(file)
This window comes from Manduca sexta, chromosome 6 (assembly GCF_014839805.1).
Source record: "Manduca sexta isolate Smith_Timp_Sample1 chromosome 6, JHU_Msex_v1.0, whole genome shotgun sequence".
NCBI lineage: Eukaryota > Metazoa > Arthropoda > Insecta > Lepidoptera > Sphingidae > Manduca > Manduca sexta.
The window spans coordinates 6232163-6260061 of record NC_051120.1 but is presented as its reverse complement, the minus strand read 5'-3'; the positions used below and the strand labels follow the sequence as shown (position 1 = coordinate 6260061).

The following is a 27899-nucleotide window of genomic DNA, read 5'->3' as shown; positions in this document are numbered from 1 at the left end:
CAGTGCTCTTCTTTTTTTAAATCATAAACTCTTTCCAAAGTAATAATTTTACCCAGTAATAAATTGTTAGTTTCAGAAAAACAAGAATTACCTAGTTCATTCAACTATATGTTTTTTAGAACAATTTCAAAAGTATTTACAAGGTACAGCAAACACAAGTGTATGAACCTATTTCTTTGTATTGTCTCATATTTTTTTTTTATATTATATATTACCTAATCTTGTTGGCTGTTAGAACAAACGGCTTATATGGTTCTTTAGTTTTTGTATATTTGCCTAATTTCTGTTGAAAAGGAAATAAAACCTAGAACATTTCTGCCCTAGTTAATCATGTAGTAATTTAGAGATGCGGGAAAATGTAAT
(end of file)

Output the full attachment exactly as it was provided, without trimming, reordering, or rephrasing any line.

This window comes from Manduca sexta, chromosome 6 (assembly GCF_014839805.1).
Source record: "Manduca sexta isolate Smith_Timp_Sample1 chromosome 6, JHU_Msex_v1.0, whole genome shotgun sequence".
NCBI lineage: Eukaryota > Metazoa > Arthropoda > Insecta > Lepidoptera > Sphingidae > Manduca > Manduca sexta.
The window spans coordinates 6232163-6260061 of record NC_051120.1 but is presented as its reverse complement, the minus strand read 5'-3'; the positions used below and the strand labels follow the sequence as shown (position 1 = coordinate 6260061).

The following is a 27899-nucleotide window of genomic DNA, read 5'->3' as shown; positions in this document are numbered from 1 at the left end:
CAGTGCTCTTCTTTTTTTAAATCATAAACTCTTTCCAAAGTAATAATTTTACCCAGTAATAAATTGTTAGTTTCAGAAAAACAAGAATTACCTAGTTCATTCAACTATATGTTTTTTAGAACAATTTCAAAAGTATTTACAAGGTACAGCAAACACAAGTGTATGAACCTATTTCTTTGTATTGTCTCATATTTTTTTTTTATATTATATATTACCTAATCTTGTTGGCTGTTAGAACAAACGGCTTATATGGTTCTTTAGTTTTTGTATATTTGCCTAATTTCTGTTGAAAAGGAAATAAAACCTAGAACATTTCTGCCCTAGTTAATCATGTAGTAATTTAGAGATGCGGGAAAATGTAAT